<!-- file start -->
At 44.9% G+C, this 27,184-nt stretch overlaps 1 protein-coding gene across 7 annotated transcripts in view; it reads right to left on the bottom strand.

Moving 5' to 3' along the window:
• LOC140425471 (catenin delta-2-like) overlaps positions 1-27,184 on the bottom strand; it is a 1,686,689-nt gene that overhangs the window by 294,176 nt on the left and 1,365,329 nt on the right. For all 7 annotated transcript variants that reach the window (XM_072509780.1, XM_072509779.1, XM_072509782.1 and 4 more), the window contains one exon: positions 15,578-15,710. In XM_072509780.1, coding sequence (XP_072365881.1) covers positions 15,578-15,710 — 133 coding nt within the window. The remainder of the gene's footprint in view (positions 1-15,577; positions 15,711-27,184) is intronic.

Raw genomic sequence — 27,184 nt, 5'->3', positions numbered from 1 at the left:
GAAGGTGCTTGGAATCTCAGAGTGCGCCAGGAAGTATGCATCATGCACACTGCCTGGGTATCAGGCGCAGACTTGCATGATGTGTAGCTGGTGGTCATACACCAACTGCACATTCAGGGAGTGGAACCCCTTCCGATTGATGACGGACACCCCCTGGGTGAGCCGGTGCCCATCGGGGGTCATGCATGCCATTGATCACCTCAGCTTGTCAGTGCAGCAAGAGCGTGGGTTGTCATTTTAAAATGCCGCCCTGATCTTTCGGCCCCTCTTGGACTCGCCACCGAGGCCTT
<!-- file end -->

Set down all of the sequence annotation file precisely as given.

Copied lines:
At 44.9% G+C, this 27,184-nt stretch overlaps 1 protein-coding gene across 7 annotated transcripts in view; it reads right to left on the bottom strand.

Moving 5' to 3' along the window:
• LOC140425471 (catenin delta-2-like) overlaps positions 1-27,184 on the bottom strand; it is a 1,686,689-nt gene that overhangs the window by 294,176 nt on the left and 1,365,329 nt on the right. For all 7 annotated transcript variants that reach the window (XM_072509780.1, XM_072509779.1, XM_072509782.1 and 4 more), the window contains one exon: positions 15,578-15,710. In XM_072509780.1, coding sequence (XP_072365881.1) covers positions 15,578-15,710 — 133 coding nt within the window. The remainder of the gene's footprint in view (positions 1-15,577; positions 15,711-27,184) is intronic.

Raw genomic sequence — 27,184 nt, 5'->3', positions numbered from 1 at the left:
GAAGGTGCTTGGAATCTCAGAGTGCGCCAGGAAGTATGCATCATGCACACTGCCTGGGTATCAGGCGCAGACTTGCATGATGTGTAGCTGGTGGTCATACACCAACTGCACATTCAGGGAGTGGAACCCCTTCCGATTGATGACGGACACCCCCTGGGTGAGCCGGTGCCCATCGGGGGTCATGCATGCCATTGATCACCTCAGCTTGTCAGTGCAGCAAGAGCGTGGGTTGTCATTTTAAAATGCCGCCCTGATCTTTCGGCCCCTCTTGGACTCGCCACCGAGGCCTT